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Advocacy Insights Gained from My Husband’s Surgery

Advocacy Insights Gained from My Husband's Surgery

I nearly lost my husband last summer after his surgery for a hiatal hernia (when the stomach breaches into the esophagus). His recovery was not going well and I feared he would just slip away. Now, one year later I’m happy to report my husband is doing well; I am no longer worried he will die from post-surgery complications. Looking back on this experience, however, it is difficult to not feel angry and frustrated by all that went wrong.

Jump to my key discoveries

Here’s a snapshot of mistakes that were made:

During surgery, when CO2 was injected to open his body cavity for better visibility to the internal organs, some of the CO2 was injected just under the skin causing my husband to blow up like the Michelin Man. In recovery, his face was so swollen his eyes were sealed shut. Nurses and techs scrambled to press cold towels on his face to reduce the swelling. He spent a much longer time in recovery than anticipated as they waited for the swelling to decrease.

My husband has two titanium plates in his neck from a previous surgery that limits how far he can tilt his head back. This information was communicated and discussed with the surgeon prior to the procedure since my husband would need to be intubated during surgery. And yet, when he was anesthetized, his head was tilted beyond a limit he would normally tolerate causing excruciating neck pain once he awoke from the anesthesia.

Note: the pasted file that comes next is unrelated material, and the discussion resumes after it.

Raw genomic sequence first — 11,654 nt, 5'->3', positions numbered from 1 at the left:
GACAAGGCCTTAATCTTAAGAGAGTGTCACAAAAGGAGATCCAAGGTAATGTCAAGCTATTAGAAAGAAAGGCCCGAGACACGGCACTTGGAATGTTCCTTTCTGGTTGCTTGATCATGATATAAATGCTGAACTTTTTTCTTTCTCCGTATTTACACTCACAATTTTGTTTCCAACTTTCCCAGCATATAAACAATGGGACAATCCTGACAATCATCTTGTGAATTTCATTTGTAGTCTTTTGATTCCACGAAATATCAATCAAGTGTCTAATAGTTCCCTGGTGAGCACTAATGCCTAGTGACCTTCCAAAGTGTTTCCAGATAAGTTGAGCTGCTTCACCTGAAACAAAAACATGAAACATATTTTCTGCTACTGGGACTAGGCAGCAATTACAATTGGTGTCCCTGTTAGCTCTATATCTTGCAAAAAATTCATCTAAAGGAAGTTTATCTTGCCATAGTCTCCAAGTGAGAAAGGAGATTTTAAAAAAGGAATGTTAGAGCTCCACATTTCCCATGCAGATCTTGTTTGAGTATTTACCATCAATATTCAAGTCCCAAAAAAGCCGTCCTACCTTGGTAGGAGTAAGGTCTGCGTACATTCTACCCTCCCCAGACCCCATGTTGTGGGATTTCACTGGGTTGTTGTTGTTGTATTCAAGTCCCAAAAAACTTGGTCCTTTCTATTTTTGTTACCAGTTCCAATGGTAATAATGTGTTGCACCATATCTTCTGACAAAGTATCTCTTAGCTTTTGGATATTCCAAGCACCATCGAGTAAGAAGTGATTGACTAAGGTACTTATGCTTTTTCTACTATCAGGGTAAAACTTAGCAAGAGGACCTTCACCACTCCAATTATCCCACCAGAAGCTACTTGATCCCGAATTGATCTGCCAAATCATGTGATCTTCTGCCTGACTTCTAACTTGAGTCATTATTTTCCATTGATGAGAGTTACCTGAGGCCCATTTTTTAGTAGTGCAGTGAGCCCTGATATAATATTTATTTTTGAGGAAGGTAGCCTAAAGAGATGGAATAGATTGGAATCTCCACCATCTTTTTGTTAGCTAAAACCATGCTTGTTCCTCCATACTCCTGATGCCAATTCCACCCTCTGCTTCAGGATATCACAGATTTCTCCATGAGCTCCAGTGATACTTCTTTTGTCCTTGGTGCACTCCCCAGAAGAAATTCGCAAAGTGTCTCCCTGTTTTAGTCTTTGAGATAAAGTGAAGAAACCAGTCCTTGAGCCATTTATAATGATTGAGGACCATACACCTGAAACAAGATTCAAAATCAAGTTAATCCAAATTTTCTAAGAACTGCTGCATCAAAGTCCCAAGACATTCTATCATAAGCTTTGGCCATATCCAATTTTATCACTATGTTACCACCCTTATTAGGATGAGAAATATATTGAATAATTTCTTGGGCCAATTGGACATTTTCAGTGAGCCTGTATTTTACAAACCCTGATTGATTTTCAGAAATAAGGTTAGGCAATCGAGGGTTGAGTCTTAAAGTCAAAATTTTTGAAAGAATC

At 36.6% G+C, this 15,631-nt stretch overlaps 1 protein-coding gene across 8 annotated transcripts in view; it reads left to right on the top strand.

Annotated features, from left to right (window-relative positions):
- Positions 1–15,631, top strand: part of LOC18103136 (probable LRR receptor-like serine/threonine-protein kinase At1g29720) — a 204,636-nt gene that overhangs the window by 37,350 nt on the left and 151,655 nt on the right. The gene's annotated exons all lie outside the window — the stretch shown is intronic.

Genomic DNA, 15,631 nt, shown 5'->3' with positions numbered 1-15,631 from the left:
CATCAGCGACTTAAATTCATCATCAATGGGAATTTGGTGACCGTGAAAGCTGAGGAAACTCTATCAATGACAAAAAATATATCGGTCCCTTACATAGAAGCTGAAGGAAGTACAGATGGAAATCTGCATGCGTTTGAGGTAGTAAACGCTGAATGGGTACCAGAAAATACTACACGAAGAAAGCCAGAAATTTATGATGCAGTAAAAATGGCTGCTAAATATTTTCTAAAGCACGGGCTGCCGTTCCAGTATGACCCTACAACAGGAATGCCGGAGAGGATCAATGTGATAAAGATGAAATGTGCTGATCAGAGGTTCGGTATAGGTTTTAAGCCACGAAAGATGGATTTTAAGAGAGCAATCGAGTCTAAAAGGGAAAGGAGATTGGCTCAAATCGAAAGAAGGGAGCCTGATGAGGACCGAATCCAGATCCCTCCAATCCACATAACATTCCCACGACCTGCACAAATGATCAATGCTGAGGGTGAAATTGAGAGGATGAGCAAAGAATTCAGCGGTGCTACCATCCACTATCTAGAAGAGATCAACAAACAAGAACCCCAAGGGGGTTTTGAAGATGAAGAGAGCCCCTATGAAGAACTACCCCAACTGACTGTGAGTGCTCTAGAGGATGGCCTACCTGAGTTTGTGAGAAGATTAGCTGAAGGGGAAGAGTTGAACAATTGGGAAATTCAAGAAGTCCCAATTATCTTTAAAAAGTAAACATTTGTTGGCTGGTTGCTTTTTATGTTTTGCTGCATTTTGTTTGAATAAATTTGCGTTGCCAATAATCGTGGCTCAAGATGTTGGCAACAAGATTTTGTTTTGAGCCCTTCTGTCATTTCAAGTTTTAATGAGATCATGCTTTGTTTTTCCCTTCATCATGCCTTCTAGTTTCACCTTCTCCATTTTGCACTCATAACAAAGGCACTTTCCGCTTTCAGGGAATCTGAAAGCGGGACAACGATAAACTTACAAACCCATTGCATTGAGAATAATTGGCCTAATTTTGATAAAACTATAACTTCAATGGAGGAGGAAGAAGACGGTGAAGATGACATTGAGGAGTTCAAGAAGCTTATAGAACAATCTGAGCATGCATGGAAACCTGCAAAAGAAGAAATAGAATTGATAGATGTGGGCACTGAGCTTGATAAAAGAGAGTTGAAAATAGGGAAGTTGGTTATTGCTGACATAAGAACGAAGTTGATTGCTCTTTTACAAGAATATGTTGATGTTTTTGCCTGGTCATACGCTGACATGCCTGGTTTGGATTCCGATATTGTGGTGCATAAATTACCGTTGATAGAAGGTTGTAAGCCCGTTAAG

Upon discharge from the hospital, my husband had a drain attached to his abdomen. The drain works on suction and its purpose is to draw fluid from the chest cavity, which is normal after surgery. Once home, my husband began experiencing agonizing pain in his groin area. He described it as a sharp, stabbing pain. The surgeon dismissed the concern as normal post-op pain. In any position – sitting, standing, walking – the pain persisted becoming quite debilitating. Nearly two weeks post-surgery, after yet another phone call to the doctor’s office, an x-ray image revealed the end of the drain was in the groin area, not the chest cavity as intended. The surgeon claimed the drain migrated. A nurse removed the drain, and the relief from the stabbing pain was immediate.

My husband has a history of back issues (two back surgeries, titanium plates in his neck) due to a degenerative spine. He has found regular exercise for his back essential as preventative therapy for back pain. The surgeon cautioned against exercises such as sit-ups post-surgery that would cause strain on the abdominal area. His concern was certain physical movements could undo the surgery. When my husband asked what exercises might be acceptable, he was told planks and walking. The surgeon refused to prescribe physical therapy claiming a physical therapist would just give him a kettle ball to swing around.

Clearly, mistakes were made. Incidents such as the CO2 and the head tilting were preventable medical errors. It’s difficult to know whether or not the drain migrated or was misplaced but it certainly was not where it was supposed to be, causing havoc with his internal organs. And the refusal to work with physical therapy professionals to develop an appropriate post-surgical exercise plan is simply beyond comprehension.